Stopping the rain
Looks like a rain drop: a) raindrops are not tear-shaped. b) very small raindrops are almost spherical in shape. c) larger raindrops become flattened at the bottom due to air resistance. d) large raindrops have a large amount of air resistance, which makes them begin to become unstable. e) very large raindrops split into smaller raindrops due to air resistance © Wikipedia Commons
The next challenge was to stop the rain instantly. By experimenting with different shapes of tile for the ceiling, they worked out how they could use capillary forces to retain the water in the tiles. A solenoid shutting off the water supply stopped the rain, and by using very narrow tubes they could use the pressure difference and capillary action to stop the water immediately. Also integral to the design is a system for cleaning and treating the water as it is recycled to provide a continuous downpour. In Rain Room the individual components are custom creations, sometimes involving high-end industrial equipment.
3D cameras track the size and shape of any object entering the field and use this information to control the water valves. This means that when someone walks into the rain, the flow immediately above them stops almost instantly.
Having produced rain and worked out how to to create a ‘void’ around the participant, the team turned its attention to lighting and how to make the rain as visible as possible. During testing it became apparent that the rain is hardly visible against a white backdrop because the light focused by the drops is no different from the light surrounding them. Ortkrass observed that rain is less visible against bright clouds than against darker skies. By using a black backdrop and experimenting with the angle of the light, they could create a high contrast between the two, which visually draws the best out of every drop. To achieve this in situ, the entire Curve Gallery had to be painted black. A strategically placed large high-definition multimedia interface light also allows for the rain to be easily photographed.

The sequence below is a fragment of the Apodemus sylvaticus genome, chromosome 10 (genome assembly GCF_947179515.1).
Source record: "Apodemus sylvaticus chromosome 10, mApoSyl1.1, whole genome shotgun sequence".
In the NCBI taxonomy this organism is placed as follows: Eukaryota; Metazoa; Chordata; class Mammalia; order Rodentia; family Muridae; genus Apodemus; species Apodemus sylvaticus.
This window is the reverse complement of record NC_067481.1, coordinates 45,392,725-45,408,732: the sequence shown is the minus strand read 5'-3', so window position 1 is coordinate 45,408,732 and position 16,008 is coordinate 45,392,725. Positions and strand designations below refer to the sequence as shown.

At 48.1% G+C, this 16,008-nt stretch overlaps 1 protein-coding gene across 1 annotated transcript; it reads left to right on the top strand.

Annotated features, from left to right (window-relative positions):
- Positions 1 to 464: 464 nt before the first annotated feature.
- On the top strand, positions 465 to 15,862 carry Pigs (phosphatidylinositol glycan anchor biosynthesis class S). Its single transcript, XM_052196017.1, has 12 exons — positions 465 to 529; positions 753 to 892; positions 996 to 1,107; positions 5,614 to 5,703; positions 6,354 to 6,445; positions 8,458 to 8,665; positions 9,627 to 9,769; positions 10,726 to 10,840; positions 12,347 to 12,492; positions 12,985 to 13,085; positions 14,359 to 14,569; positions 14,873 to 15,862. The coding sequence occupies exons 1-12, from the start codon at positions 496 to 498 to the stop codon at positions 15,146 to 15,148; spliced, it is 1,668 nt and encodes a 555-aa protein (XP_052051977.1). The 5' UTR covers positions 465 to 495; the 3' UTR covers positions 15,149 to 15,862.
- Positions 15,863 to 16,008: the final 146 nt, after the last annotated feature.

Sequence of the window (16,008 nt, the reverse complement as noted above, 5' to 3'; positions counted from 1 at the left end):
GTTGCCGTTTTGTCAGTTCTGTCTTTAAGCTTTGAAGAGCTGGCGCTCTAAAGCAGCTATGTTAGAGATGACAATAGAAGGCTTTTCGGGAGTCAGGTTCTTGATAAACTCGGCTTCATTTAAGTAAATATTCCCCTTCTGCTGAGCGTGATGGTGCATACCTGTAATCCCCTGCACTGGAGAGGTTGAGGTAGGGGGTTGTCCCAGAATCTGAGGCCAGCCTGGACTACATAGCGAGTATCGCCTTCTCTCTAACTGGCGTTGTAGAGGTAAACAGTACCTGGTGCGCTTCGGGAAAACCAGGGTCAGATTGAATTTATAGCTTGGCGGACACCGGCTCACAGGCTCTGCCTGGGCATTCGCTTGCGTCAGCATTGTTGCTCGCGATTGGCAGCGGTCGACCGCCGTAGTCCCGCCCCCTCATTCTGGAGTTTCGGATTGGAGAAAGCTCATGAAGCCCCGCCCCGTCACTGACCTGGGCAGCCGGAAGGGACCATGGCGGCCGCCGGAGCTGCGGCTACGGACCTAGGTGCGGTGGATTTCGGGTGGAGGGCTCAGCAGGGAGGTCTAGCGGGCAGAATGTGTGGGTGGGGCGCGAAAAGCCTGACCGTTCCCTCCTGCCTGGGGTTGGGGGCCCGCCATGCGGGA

When the prototype of Rain Room was ready for testing, the rAndom International team had to dare each other to step into the downpour. When speculating about the response it would receive from the public, they made an assumption that people have a learned urge to run to escape ‘usual’ rain.
In practice, visitors seem to understand at once how the installation works. They would realise that they were going too quickly and stop. On the first day of operation of Rain Room, a camera crew walked straight into the rain, complete with all its equipment. The trust implied by this behaviour surprised the makers, but this kind of unexpected reaction has become their main interest.
For rAndom International, their work is not about the artists, or about the piece, but about the people who interact with it; what people do is what fascinates the makers. In this regard, the choice of venue is also important, as Florian Ortkrass explains. “It was very important to us that the piece is public and that it’s free. You get everyone, not just people who are happy to pay or people who are there for professional reasons. We would not have so many kids in there, either, if there had been an entry fee.”
Following the critical and popular success of Rain Room, the work of rAndom International is in demand. A retrospective in Paris staged at the same time as the Barbican show has been heaped with praise. Bringing together a unique mix of technological expertise with striking interactive concepts has ensured that the queue at the Barbican is unlikely to get any smaller before the installation closes in March 2013.